When Fear Sparks In Your Heart featuring Mad Shad and Lokey

Alien Invasion

The Creatures Attack

Trapped featuring Agent 216

Synthetic Intelligence and This Dark Moon featuring Myka 9

The vocals give you insight to what the mindset of the characters may be and what they may be feeling, and the production is top-notch.  There are also some additional sounds available to enhance the main soundtrack.  What Freematik hopes is that you follow along with the music and encourages you to create your own playlist to fully experience the comic.

Benedick Bana’s slick and beautiful artwork creates an almost 3 dimensional feel, making the action jump off the page with accents of blue and red amidst the dark extraterrestrial landscapes.  The aliens will also float your boat if you are a monster fanatic like me-they are imposing, toothy and vicious.

The first issue of Dark Moon is quite the cliffhanger.  It left me wanting to know more about Dante, the survivors and the moon they have landed on.  While the intention is for the soundtrack to be the primary storytelling device here, I hope the following issues will delve deeper into the characters; who they are and their motivations by using more in-depth, natural dialogue between them, better overall writing and perhaps the use of caption boxes as a narrative guide, as well as more great music for this 4 part multimedia vision.

A print version will soon be available, but you can download the comic here at http://www.darkmooncomic.com where they are offering the full first issue AND soundtrack for a mere $2.95, and there is a really cool “motion book” of the story here:

http://freematik.deviantart.com/art/Dark-Moon-Issue-1-Transported-to-a-Dark-Moon-491512045

and a bandcamp link where you can also purchase the entire soundtrack and comic download plus the additional sounds:

https://darkmooncomic.bandcamp.com/

Check it out!

Graphic Novel Memetic and the Meme of Destruction

Published January 24, 2015 by vfdpixie

memetic

Memetic issues 1-3, BOOM!Studios, 2014

Writer: by James Tynion IV

Artist: Eryk Donovan

I grew up with rotary dial phones that were soon replaced with push button faces. Next came the portable, brick-sized cell phones you could carry on a purse strap.  Fast forward to this day and age, and the cell phone and tablet are now basically pocket-sized computers that help run our lives and keep us connected in a zillion ways through texts, messaging, websites and apps.  I have always been a bit of a gadget nut, and I love to see what those crazy kids come up with next, but sometimes it can be overwhelming with all the über-connectedness and social media.  It seems that you need to check in to Facebook, Twitter, Tumblr, and any other social media outlet du jour frequently to stay up to date, in the know, and valid.  It is a job unto itself, and some take it very seriously.  What if these very same outlets were the harbingers of an apocalyptic event?  What if you had access to an image literally everywhere you looked, and what if that image wheedled its way into your brain to ultimately self-destruct?  This is the premise of Memetic, a 3 part graphic novel that will make you think twice about the power of modern communication.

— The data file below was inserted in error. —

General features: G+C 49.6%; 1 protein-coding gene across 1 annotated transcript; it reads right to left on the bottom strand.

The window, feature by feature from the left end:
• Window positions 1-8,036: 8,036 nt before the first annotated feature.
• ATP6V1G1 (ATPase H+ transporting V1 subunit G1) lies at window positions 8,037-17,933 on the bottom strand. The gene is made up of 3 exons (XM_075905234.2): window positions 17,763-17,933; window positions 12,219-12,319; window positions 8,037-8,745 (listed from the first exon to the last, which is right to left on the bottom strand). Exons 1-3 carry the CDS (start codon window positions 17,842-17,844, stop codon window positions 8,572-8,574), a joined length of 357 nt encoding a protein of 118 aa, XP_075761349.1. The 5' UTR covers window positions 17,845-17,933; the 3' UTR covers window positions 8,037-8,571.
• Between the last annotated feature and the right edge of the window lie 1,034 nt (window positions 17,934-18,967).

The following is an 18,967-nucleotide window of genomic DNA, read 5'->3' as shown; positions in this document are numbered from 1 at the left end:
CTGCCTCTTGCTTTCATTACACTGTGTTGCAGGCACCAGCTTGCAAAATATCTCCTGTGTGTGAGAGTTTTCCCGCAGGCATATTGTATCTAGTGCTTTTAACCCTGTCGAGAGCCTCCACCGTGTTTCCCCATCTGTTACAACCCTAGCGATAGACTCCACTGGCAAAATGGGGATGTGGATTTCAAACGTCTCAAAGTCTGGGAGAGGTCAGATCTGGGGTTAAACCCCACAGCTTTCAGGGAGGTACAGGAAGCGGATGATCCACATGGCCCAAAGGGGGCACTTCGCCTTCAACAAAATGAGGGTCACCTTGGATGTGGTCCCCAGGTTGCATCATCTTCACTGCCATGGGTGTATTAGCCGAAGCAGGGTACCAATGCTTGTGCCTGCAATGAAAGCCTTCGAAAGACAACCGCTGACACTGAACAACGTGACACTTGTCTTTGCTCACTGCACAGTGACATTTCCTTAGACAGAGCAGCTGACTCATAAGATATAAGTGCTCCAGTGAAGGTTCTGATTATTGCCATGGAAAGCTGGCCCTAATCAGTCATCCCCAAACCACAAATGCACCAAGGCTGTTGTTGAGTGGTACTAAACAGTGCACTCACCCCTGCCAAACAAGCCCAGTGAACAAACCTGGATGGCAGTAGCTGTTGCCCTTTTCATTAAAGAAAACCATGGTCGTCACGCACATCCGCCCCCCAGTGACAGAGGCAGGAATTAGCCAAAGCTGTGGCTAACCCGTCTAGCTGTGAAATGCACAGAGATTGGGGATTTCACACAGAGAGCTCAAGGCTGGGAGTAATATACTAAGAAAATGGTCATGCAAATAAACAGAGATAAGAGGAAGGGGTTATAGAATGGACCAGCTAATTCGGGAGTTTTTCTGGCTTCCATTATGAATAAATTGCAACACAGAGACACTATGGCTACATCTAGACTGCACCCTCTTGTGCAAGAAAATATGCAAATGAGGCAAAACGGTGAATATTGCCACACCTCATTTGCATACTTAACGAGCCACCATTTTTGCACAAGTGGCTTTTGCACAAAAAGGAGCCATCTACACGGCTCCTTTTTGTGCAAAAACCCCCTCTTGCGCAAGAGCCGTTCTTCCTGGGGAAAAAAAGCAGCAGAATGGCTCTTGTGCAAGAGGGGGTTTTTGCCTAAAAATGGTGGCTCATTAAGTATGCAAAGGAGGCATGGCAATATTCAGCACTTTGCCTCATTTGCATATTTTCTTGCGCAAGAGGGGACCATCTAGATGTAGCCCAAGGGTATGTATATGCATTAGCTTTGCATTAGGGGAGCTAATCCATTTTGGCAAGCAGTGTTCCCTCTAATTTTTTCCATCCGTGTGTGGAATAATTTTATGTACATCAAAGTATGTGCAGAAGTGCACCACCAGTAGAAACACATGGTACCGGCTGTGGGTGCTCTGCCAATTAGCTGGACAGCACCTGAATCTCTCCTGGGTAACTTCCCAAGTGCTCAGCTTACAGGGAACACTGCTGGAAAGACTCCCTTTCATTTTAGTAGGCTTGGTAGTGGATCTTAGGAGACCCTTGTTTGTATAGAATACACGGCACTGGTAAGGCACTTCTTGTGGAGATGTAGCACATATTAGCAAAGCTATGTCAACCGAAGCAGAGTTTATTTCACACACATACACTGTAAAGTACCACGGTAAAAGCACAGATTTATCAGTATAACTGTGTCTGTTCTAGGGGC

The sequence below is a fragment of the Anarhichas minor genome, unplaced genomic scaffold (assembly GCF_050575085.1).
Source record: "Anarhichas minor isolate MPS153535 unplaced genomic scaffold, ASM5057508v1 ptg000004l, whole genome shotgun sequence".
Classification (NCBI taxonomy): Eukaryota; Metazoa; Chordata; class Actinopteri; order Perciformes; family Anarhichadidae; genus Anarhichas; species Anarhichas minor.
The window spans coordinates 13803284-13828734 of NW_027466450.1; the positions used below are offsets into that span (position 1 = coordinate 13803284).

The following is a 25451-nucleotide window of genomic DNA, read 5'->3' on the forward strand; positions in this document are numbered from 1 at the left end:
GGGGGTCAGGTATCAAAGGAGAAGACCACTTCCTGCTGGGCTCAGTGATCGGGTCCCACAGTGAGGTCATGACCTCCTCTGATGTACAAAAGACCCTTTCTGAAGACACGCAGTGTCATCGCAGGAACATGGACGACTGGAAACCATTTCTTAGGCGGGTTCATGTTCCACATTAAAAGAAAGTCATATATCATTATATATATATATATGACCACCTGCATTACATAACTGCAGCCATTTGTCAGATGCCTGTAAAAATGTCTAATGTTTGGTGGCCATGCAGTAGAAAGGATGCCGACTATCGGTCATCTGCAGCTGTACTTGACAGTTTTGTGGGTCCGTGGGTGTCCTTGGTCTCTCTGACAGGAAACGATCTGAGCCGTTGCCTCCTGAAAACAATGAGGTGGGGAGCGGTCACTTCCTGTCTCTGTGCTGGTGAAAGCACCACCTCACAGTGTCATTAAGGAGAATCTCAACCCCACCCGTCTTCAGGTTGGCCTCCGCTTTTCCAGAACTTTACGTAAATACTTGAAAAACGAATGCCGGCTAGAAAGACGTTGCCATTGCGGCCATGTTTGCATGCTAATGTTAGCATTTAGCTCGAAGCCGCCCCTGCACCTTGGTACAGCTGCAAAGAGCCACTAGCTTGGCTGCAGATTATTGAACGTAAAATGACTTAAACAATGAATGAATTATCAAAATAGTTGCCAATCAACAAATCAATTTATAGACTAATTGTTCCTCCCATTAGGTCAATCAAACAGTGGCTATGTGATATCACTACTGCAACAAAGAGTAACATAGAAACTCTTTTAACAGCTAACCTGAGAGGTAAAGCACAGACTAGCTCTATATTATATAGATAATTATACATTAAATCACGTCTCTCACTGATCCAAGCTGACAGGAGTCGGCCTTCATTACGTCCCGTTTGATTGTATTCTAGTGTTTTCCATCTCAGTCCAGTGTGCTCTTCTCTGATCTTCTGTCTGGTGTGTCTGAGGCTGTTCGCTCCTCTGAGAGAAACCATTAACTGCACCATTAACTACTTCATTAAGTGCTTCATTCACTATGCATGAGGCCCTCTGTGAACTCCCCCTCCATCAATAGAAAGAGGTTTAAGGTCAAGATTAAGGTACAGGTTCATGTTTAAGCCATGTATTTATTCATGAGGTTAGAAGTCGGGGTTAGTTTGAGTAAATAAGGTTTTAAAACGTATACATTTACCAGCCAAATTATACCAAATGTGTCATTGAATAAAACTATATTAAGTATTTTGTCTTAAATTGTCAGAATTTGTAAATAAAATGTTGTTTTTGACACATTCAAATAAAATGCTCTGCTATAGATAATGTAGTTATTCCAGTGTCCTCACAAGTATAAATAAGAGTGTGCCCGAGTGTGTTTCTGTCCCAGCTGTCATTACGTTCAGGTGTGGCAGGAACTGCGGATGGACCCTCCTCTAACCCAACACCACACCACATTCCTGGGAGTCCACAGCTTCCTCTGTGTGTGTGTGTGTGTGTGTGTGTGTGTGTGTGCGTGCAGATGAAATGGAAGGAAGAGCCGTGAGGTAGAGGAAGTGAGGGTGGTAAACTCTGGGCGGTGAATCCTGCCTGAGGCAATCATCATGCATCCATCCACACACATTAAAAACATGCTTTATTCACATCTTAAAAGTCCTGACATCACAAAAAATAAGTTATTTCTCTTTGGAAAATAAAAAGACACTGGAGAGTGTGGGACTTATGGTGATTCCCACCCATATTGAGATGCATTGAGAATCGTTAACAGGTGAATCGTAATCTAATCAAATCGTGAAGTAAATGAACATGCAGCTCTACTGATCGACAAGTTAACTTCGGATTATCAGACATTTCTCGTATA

memetic2

Aaron Sumner is college student who is having boy troubles.  He is on the verge of breaking up with his boyfriend Ryan when a meme of a happy sloth, the “Good Times Sloth”, becomes viral in a matter of minutes.  After seeing this benign, cutesy image the viewer is overcome with a sense of euphoria and well-being.  Unfortunately, the meme is lost on Aaron because he has ocular and hearing impairments that prevents him from getting the full effect of the picture.  His friends, indeed everyone in town, is talking about the image, and Aaron begins to feel uneasy about the fervour.  He isn’t the only one.  Retired Colonel Marcus Shaw is worried by the lightning fast euphoria and frenzy associated with the phenomenon, and calls on his former intelligence colleague Barbara Xiang to look into it since he suffers from macular degeneration and has very little sight left.  The euphoria takes a sinister turn when 12 hours after seeing the image, the viewer goes berserk, tearing anyone at arm’s length limb from limb.  What follows is a dark, cautionary tale about an image that ends the world in just 3 days.

 

memetic3

Creator and writer James Tynion IV brings us a scary take on how things could end literally in the blink of an eye.  He uses some great, non-traditional characters to tell his modern tale of doom, and the story travels with the same speed as you would imagine the meme to reach millions; fast and unforgiving to anyone that sees it.  He points out how chilling it is to be at the mercy of relentless information, how a shared experience may unify in the worst way possible, and how being an outsider could both save you and put you in doom’s way at the same time.  This literal representation of what a meme is, how it spreads, mutates and has the potential to be a thing of destruction, does a great job scaring the crap out of this reader.

Eryk Donovan’s frenetic illustrations create a real sense of chaos and destruction, in fact, just flipping through the pages will leave you unsettled even before you start reading the story.  Don’t skip the last pages of the 3 volumes where you’ll find mock Facebook and Tumblr pages that provide info on each character, and the last issue has a great section where Tynion and Donovan interview each other.

Being connected in cyberspace is a given in this age of technological advancement, but if you have ever questioned its immediacy and effects on society at large, Memetic will certainly give you a horror, sci-fi take on a familiar internet and social occurrence and maybe get us to shut off the phone, laptop or tablet…but just for a couple of hours.